The key here is to be honest about your feels and let her know that you miss her.

I totally need alone time, but it’s hard to tell someone that bc I don’t want to hurt their feels and I also assume they’ll think my wanting to be alone directly translates to my not wanting to be around them… WHICH IS NOT THE CASE AT ALL. I just am NOT VERY GOOD AT COMMUNICATING.

I think you need to be totally honest about your necessary alone time and when you are taking that alone time, take a few minutes out of that time to text your boo and tell her how much you miss her. Send her flowers one day. Break one of your alone time days to watch 13 Going on 30. Send your boo a selfie or two. You can easily compromise on this, she gives you your space and you give her a little love in return.

Keep it FRESH (sorry about that word you guys). Like any other part of dating, no one wants to feel like it’s just a routine and it’s sad and it’s boring and it’s stupid. YA KNOW?

Kristin Says:

Honestly? You remain firm in the fact that it is important to both you and your relationship for you to have time apart.

As a person who has had experiences from the other side of this divide (where I’ve felt sad when my boo was all ‘sawry not tonight’), I can tell you that I also understood the need for us to do our separate things. In those moments where I was feeling uncertain, all I needed were these three things:

1) Sensitivity. It is completely okay for you to empathize with your boo’s feelings, yet still remain strong in getting what you need. Like Dannielle said, tell her you’ll miss her too… but that missing her is a crucial part of keeping your relationship healthy. Let her know you feel how she feels, and together you should do what’s best for you (individually and together).

2) Schedule. Whether this means setting particular days that you know you will have as your solo time (ie: every Monday and Thursday), or sticking to a certain number of days that change depending on your plans (ie: 4 days on / 3 days off), having a schedule to look to can often help you both feel stronger in these decisions. It will create more of a routine for her (so that it won’t feel unexpected, etc), and it will give you a structure to help with schoolwork.

3) Stick to it. I am going to disagree with Dannielle here: I do not think you should bend on your days off. At least not in the beginning. If you bend and go over to watch a movie after you said you needed alone time, that gives her more reason to wonder why you aren’t doing the same thing on other nights. When things level off and you are both feeling better about alone time in general, then you might be able to bend on your needs a bit… but for now stick to the routine.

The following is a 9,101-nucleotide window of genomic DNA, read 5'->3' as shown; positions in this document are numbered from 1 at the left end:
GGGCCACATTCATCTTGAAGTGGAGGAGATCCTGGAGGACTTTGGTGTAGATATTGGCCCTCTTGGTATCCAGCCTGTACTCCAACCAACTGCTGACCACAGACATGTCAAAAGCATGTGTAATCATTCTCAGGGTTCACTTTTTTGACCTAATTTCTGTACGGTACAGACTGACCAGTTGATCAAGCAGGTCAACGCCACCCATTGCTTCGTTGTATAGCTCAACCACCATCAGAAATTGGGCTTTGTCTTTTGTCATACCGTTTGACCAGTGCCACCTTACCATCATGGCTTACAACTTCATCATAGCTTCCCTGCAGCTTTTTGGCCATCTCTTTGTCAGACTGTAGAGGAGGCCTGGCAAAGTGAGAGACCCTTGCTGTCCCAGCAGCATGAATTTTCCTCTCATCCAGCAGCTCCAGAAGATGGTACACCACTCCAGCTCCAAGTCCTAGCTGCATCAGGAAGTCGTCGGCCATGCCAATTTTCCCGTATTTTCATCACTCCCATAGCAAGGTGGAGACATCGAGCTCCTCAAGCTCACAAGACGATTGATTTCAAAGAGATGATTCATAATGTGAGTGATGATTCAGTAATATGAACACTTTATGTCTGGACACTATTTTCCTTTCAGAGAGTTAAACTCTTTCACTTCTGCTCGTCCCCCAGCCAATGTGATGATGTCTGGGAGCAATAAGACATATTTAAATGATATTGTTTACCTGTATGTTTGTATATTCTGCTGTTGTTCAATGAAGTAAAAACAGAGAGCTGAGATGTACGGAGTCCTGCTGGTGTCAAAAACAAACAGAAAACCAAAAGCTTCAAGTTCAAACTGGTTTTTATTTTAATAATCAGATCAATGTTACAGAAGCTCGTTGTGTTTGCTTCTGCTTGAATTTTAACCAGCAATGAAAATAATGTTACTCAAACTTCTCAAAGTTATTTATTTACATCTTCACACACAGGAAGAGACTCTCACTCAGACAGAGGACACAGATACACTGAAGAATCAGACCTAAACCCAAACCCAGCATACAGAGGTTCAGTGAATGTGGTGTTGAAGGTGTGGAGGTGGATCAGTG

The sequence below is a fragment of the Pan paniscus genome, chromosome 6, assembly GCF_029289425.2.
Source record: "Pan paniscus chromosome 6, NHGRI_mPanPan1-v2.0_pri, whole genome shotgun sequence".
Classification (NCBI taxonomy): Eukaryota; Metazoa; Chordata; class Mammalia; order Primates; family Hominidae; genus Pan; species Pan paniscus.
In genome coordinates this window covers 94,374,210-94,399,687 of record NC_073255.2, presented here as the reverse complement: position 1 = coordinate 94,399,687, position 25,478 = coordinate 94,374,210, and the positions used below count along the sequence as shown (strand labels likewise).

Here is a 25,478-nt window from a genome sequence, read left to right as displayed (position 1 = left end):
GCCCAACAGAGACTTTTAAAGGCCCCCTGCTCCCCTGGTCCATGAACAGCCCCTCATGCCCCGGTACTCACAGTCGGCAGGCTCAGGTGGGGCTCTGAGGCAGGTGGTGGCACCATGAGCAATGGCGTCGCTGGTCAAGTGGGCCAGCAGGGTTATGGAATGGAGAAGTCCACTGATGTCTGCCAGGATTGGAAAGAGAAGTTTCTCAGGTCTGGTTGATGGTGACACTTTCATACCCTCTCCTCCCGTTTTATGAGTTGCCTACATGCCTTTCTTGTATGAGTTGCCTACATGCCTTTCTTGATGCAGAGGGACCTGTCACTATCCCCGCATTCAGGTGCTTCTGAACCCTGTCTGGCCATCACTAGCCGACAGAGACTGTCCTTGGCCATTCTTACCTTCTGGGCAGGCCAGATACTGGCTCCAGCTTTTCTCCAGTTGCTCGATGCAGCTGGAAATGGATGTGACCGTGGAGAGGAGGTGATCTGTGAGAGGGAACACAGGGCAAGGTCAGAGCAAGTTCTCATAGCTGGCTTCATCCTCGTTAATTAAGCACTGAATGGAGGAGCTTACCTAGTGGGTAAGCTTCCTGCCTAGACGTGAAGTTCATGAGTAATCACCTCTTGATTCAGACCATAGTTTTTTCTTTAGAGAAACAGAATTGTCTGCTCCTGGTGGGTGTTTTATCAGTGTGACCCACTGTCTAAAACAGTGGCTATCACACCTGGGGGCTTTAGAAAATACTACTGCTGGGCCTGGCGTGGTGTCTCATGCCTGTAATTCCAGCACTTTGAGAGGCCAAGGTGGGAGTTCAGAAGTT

You can be kind, loving, and empathetic while also being strong in what you need for yourself. Lean on the fact that you aren’t just helping you—by helping yourself you are also helping a relationship that you value.

share:

, , , , , , , , , , , , ,

"I’m a teacher on tumblr and have students on tumblr. I found a student’s tumblr and discovered ze prefers gender-neutral pronouns. The school is very accepting and all zir’s teachers would be willing to educate themselves about it. However, I don’t want to out the student (without permission, in general, etc.), especially since I haven’t been told directly (nor asked to inform others!). What do you think is the best course of action?"

-Question submitted by Anonymous

Dannielle Says:

OKAY LISTEN. I don’t know what the actual right thing to do is, but I’m going to tell you what I would do and like, you don’t have to listen to me if you don’t wanna.

So, if I were in your position I would talk to WATERBOTTLE (student name) after class. I would literally say, “Listen WATERBOTTLE, I accidentally came across your tumblr and noticed you prefer gender-neutral pronouns, is that something you’d prefer in school, too, or do you keep school/after school separate on purpose?”

Chances are ze will be ELATED that you (1) care enough to ask AND (2) are super into the idea of being respectful and considerate of their wants/needs.

HOWEVER, I would absolutely not approach other teachers before you’ve had this conversation. You just never know. There was a long period of time where I was totally out to my friends and family, but I didn’t feel like having that conversation at work. It’s just a different environment and I wasn’t completely comfortable just yet. This could totally be the case with WATERBOTTLE, so check in before you spread the word.

GOOD LUCK AND ALSO I’M SO GRATEFUL THERE ARE PEOPLE LIKE YOU IN THE WORLD IT MAKES MY HEART SWELL. YOU ARE THE MOST.

Kristin Says:

I agree. Talk to the student one on one and let them know you are cool with whatever they’d like, take it from there, and – obviously – don’t out the student to others.

Or you could simply start referring them as WATERBOTTLE and see if they are an Everyone Is Gay fan, and then you won’t even need to have the conversation because they’ve already read this and so they know you know and you now know they know you know they know.

You know?

Also, no big deal, but we checked in with our friend Zak over atThe Art of Transliness to see what he’d do in this situation, and turns out his advice was spot on with Dannielle’s! Here is what Zak advised:

Do your students know you follow them on Tumblr? If so, this particular student might have partially been putting that information out there in hopes that you’d see it. If it wouldn’t be too awkward, perhaps you could take zir aside and let zie know that you found zir blog and/or saw that zie preferred gender neutral pronouns and just ask if zie would like you to start using those pronouns or talk to other people about it for zir. Just letting the student know that you are supportive and that you want to help would be nice. 

Zak is pretty amazing, and if you don’t already – you should check out The Art of Transliness!

share: